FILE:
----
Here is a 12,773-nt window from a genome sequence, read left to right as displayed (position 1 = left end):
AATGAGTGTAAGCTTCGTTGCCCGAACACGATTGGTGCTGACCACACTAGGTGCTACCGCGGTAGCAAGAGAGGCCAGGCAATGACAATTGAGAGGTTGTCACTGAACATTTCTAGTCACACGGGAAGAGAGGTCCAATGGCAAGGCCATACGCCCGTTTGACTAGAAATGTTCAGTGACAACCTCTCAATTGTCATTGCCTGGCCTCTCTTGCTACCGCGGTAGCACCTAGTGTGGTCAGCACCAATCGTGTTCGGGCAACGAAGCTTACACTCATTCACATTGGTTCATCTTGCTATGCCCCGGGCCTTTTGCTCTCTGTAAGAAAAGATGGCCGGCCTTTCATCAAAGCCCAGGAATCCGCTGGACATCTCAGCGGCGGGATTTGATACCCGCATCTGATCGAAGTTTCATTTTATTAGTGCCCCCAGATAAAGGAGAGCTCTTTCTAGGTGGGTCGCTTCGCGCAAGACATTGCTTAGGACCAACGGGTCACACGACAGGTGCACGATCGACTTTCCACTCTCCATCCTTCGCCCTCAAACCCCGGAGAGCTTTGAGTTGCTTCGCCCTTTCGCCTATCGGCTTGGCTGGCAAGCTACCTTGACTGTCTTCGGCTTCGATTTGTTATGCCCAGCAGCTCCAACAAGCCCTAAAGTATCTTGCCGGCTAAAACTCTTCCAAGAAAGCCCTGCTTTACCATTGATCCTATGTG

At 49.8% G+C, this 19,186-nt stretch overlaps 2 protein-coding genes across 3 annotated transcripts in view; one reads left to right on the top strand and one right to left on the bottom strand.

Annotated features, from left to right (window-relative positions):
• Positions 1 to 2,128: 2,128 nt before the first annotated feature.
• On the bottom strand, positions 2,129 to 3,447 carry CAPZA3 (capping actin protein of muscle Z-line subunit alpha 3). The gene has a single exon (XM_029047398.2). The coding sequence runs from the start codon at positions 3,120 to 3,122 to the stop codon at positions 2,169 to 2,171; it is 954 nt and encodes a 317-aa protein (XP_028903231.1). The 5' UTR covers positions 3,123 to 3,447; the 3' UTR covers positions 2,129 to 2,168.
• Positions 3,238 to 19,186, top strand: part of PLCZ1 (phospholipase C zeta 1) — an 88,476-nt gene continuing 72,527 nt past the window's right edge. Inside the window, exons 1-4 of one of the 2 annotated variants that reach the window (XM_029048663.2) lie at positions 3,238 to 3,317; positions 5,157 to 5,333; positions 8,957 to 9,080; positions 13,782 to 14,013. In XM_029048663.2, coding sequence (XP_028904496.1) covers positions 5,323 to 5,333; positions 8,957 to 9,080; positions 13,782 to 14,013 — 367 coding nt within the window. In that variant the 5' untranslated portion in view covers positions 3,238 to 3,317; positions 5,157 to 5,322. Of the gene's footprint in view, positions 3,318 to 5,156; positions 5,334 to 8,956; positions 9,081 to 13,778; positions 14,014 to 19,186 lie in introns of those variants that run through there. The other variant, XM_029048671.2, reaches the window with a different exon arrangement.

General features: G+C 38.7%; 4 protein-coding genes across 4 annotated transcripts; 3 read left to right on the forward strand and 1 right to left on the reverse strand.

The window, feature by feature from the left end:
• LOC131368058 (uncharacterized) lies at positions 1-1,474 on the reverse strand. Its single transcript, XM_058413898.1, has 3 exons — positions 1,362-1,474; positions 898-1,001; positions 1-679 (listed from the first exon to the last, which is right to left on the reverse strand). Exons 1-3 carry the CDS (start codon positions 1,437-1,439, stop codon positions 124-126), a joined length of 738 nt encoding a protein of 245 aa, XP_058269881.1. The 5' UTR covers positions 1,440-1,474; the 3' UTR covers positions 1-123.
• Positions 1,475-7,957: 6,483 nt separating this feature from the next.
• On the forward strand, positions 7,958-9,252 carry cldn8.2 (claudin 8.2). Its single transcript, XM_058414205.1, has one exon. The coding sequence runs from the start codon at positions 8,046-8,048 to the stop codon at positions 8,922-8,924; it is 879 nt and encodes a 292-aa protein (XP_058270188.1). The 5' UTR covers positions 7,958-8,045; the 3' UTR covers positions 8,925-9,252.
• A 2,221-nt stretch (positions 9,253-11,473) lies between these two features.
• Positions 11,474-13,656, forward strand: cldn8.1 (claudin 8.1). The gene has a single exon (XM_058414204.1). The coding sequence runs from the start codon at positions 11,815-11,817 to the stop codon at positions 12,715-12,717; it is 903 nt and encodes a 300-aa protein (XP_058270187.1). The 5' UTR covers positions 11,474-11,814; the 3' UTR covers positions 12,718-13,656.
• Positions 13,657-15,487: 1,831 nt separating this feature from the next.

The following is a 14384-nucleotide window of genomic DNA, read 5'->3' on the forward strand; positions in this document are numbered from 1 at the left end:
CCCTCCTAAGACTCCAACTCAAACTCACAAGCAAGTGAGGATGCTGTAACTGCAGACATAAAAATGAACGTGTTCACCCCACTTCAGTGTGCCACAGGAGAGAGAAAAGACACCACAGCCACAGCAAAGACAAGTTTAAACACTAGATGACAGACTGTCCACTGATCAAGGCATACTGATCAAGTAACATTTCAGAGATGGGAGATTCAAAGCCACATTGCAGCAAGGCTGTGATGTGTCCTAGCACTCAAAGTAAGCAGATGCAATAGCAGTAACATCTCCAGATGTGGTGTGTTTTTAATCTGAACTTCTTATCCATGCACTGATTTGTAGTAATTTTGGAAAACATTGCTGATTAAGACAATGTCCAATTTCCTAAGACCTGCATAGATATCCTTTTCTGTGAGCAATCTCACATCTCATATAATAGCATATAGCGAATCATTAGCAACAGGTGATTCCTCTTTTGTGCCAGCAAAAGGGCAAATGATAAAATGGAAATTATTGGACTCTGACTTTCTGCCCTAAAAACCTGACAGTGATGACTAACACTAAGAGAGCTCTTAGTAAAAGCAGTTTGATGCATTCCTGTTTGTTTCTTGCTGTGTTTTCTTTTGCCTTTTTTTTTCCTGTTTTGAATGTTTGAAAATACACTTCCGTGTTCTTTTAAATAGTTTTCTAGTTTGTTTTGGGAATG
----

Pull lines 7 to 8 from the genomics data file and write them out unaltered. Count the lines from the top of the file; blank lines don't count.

• Positions 3,238 to 19,186, top strand: part of PLCZ1 (phospholipase C zeta 1) — an 88,476-nt gene continuing 72,527 nt past the window's right edge. Inside the window, exons 1-4 of one of the 2 annotated variants that reach the window (XM_029048663.2) lie at positions 3,238 to 3,317; positions 5,157 to 5,333; positions 8,957 to 9,080; positions 13,782 to 14,013. In XM_029048663.2, coding sequence (XP_028904496.1) covers positions 5,323 to 5,333; positions 8,957 to 9,080; positions 13,782 to 14,013 — 367 coding nt within the window. In that variant the 5' untranslated portion in view covers positions 3,238 to 3,317; positions 5,157 to 5,322. Of the gene's footprint in view, positions 3,318 to 5,156; positions 5,334 to 8,956; positions 9,081 to 13,778; positions 14,014 to 19,186 lie in introns of those variants that run through there. The other variant, XM_029048671.2, reaches the window with a different exon arrangement.

General features: G+C 38.7%; 4 protein-coding genes across 4 annotated transcripts; 3 read left to right on the forward strand and 1 right to left on the reverse strand.